3rd Place: Bowers & Wilkins Zeppelin Mini
The Bowers and Wilkens Zeppelin Mini is a solid all-around performer encased in a beautiful, narrow design. The build is solid except for the 30-pin connector, which is located on a rotating arm that allows you to dock an iPhone in landscape mode. That's a neat feature, but the arm felt like it might snap off under too much pressure. The remote's modern curved design looks sleek, but it's also easy to knock it off a table because it doesn't sit flat.
The sound from the Zeppelin Mini is both powerful, and detailed. The best part is that certain accents sound great. Vocals across genres cut through cleanly, and in some rock songs the kick drum and snare popped like the kit was right in front of you. That kick not withstanding, the docks's most notable weakness is on the low-end. In fact when you're listening to wussy folk music that doesn't need any bass, the dock sounds even, balanced and beautiful. Flip on some hip hop and you'll be very disappointed.
Aux in: 3.5mm, USB
•Drivers 2 x 3" full-range
•Dimensions and Weight: 12.6" x 6.8" x 4", 5.5 lbs
2nd Place: Logitech Rechargeable Speaker S715i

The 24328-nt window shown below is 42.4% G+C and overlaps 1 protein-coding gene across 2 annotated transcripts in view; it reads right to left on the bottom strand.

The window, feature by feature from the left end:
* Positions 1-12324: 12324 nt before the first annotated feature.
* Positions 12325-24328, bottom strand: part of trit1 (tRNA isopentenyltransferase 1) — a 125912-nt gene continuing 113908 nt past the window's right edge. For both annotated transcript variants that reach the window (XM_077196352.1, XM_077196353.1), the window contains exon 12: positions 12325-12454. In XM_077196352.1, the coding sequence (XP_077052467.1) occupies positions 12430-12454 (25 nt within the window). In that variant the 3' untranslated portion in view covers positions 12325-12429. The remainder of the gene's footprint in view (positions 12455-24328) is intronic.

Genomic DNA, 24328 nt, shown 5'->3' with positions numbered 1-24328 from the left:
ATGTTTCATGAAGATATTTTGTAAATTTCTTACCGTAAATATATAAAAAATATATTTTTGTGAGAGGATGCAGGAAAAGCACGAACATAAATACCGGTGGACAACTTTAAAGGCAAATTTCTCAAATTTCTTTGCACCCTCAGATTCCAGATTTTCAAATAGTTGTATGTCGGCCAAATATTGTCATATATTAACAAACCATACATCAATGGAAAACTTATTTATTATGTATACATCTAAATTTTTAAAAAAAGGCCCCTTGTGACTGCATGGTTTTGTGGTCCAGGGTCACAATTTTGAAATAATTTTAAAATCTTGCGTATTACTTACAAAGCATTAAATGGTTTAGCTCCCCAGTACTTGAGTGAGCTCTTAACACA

Of all of the docks we reviewed the Logitech S715i was the only truly portable one owing to its 8-hour rechargeable battery. Don't be surprised if you find yourself carrying it from one room to another. The dock's slim profile and lightweight plastic casing means that the dock slides easily into a backpack, and it's also built tough enough to travel a lot. The only flaw is the stowable foot that stands the dock upright, which doesn't lock into place.
Boy did Logitech cram a lot of sound into this tiny package. The speaker is sonically flexible -- it sounds very good playing music in a variety of genres. The S715i gets loud enough to blow up a living room full of people, and overall it sounds like a bigger, more expensive package. There's drawbacks to this, of course. The dock distorts on the high-end when you turn it up loud, and that's too bad, because that also happens to be the magical tupping point when the low-end starts to drive. That said, Logitech nailed a strange compromise here. At non-earth shaking volumes, the sound is balanced and pleasing. The Logitech S715 is very good at a lot of things, and even if it's not excellent at any of them, it's a superbly good deal for the money.